Although it’s the big corporations that often garner the headlines, the reality is that a small to mid-size business is where most of America goes to work each day.
Statistics show us that 99 percent of independent enterprises employ fewer than 500 workers, yet account for more than half of the American workforce. Drilling down even further, nearly 20 million Americans work in companies with less than 20 employees.
Small business is really big business in the United States and although the scale is diminished, the issues these companies face are not. Like their larger corporate counterparts, they should be placing security concerns on the table alongside healthcare, payroll, and marketing.
Because as we all know, crime doesn’t discriminate by size. A small business is just as vulnerable and is probably less able to absorb the cost of a burglary, act of vandalism or a band of shoplifters.
Consider the example of thieves that recently targeted some car dealerships. These criminals stole wheels and rims from dozens of vehicles, costing these businesses thousands and thousands of dollars. While it isn’t known if these businesses had any type of security system in place, the reality is that small businesses often don’t make the investment because they see too many barriers.
Even if they can afford a system, they ask themselves: Who will run it? There isn’t likely to be a dedicated security director on board, but rather the task goes to someone whose job title involves finance or sales or even to the owner of the business.
And what about keeping up with technology? Again, asking someone to be responsible for managing a security system involving cameras, alarms and maybe even an access control system seems a daunting task, especially if they are dealing with disparate systems that require an individual to look at video, compare it to alarm or card data and then see how it all fits together.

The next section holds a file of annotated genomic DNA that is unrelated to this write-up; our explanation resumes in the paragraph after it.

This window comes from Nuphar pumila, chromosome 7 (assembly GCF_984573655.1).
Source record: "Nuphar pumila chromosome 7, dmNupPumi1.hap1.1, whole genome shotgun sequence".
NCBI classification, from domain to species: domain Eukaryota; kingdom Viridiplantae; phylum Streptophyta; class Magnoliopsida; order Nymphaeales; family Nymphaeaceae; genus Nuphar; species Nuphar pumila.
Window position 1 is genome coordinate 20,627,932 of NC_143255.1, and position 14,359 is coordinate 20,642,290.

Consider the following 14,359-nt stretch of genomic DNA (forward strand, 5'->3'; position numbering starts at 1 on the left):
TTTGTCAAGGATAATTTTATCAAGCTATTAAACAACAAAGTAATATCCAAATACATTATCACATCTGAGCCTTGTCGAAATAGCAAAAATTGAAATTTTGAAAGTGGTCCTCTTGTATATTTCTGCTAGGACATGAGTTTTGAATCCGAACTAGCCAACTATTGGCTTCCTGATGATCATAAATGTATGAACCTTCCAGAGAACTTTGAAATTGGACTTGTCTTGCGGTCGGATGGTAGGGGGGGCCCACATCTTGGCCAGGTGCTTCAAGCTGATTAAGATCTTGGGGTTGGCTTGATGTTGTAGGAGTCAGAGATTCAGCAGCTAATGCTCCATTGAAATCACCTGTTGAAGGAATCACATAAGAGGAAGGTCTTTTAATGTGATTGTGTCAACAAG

Fortunately, the industry has responded by offering technology platforms that aren’t just enterprise-level systems passed on to small businesses, but rather are security offerings created to address the key concerns of these users: ease of use, minimal training, and the ability for the system to evolve along with the business.
Looking at a typical small business, such as a car dealership, we see that by bringing all the components together — video, intrusion and access control — it is possible for one person to easily move among different applications, especially when the system features a customizable dashboard. What can also make this type of system workable for the small business owner is that it is accessible not just in the office or at a specific desktop, but rather everything can be controlled via phone or a tablet-based app. This means that when an alarm goes off at the car lot in the middle of the night, the owner needs only sign onto his mobile device and manage the situation in real time. Or if an employee needs to get in after hours, he can unlock the door remotely to accommodate this request, but also monitor it via the video system.
Another plus of a system aimed at the small to mid-size market is that it takes into consideration issues such as training and expansion. Keeping operations simple means that even if someone hasn’t created a report or viewed video in a while, it is intuitive enough that they can do it without going through a thick manual or asking for assistance from the installer. And if access control or intrusion isn’t top-of-the-list at first, it’s easy enough to add in those features going forward because the foundation is there. The owner can even get coverage when he expands the size of his dealership, because the system is scalable for adding cameras or cardholders.
Security is important no matter whether a business employs 50 or 5,000. The good news is that now there are solutions that allow everyone to build an integrated system that suits their particular need.
What are the main security concerns of your small business? Are you juggling different systems and interfaces for your video, intrusion and access control systems? Do you integrate security? Please let me know your experience by leaving a comment below.
Source: Tyco Blog